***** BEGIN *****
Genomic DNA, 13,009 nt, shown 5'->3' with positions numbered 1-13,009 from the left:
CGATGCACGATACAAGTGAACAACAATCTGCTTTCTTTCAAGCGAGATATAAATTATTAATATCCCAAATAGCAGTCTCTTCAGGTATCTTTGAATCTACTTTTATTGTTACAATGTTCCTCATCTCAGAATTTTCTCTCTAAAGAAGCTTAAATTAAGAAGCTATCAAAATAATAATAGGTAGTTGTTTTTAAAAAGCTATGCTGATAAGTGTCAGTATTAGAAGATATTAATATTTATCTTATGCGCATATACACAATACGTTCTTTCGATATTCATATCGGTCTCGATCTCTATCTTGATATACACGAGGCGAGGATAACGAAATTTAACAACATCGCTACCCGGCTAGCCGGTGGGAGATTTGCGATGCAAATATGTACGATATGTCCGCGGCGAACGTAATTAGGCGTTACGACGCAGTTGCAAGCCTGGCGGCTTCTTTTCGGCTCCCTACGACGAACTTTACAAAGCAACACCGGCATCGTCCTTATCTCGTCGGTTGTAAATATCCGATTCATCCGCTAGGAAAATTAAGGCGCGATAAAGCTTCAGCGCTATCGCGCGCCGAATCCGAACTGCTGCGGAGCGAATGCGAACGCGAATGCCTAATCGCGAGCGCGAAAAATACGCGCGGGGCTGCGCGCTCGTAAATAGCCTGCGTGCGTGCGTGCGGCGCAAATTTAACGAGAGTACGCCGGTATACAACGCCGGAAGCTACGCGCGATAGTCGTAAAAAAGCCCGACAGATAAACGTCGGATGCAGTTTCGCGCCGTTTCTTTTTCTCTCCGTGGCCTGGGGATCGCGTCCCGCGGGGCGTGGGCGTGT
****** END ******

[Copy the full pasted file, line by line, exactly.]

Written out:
Genomic DNA, 13,009 nt, shown 5'->3' with positions numbered 1-13,009 from the left:
CGATGCACGATACAAGTGAACAACAATCTGCTTTCTTTCAAGCGAGATATAAATTATTAATATCCCAAATAGCAGTCTCTTCAGGTATCTTTGAATCTACTTTTATTGTTACAATGTTCCTCATCTCAGAATTTTCTCTCTAAAGAAGCTTAAATTAAGAAGCTATCAAAATAATAATAGGTAGTTGTTTTTAAAAAGCTATGCTGATAAGTGTCAGTATTAGAAGATATTAATATTTATCTTATGCGCATATACACAATACGTTCTTTCGATATTCATATCGGTCTCGATCTCTATCTTGATATACACGAGGCGAGGATAACGAAATTTAACAACATCGCTACCCGGCTAGCCGGTGGGAGATTTGCGATGCAAATATGTACGATATGTCCGCGGCGAACGTAATTAGGCGTTACGACGCAGTTGCAAGCCTGGCGGCTTCTTTTCGGCTCCCTACGACGAACTTTACAAAGCAACACCGGCATCGTCCTTATCTCGTCGGTTGTAAATATCCGATTCATCCGCTAGGAAAATTAAGGCGCGATAAAGCTTCAGCGCTATCGCGCGCCGAATCCGAACTGCTGCGGAGCGAATGCGAACGCGAATGCCTAATCGCGAGCGCGAAAAATACGCGCGGGGCTGCGCGCTCGTAAATAGCCTGCGTGCGTGCGTGCGGCGCAAATTTAACGAGAGTACGCCGGTATACAACGCCGGAAGCTACGCGCGATAGTCGTAAAAAAGCCCGACAGATAAACGTCGGATGCAGTTTCGCGCCGTTTCTTTTTCTCTCCGTGGCCTGGGGATCGCGTCCCGCGGGGCGTGGGCGTGT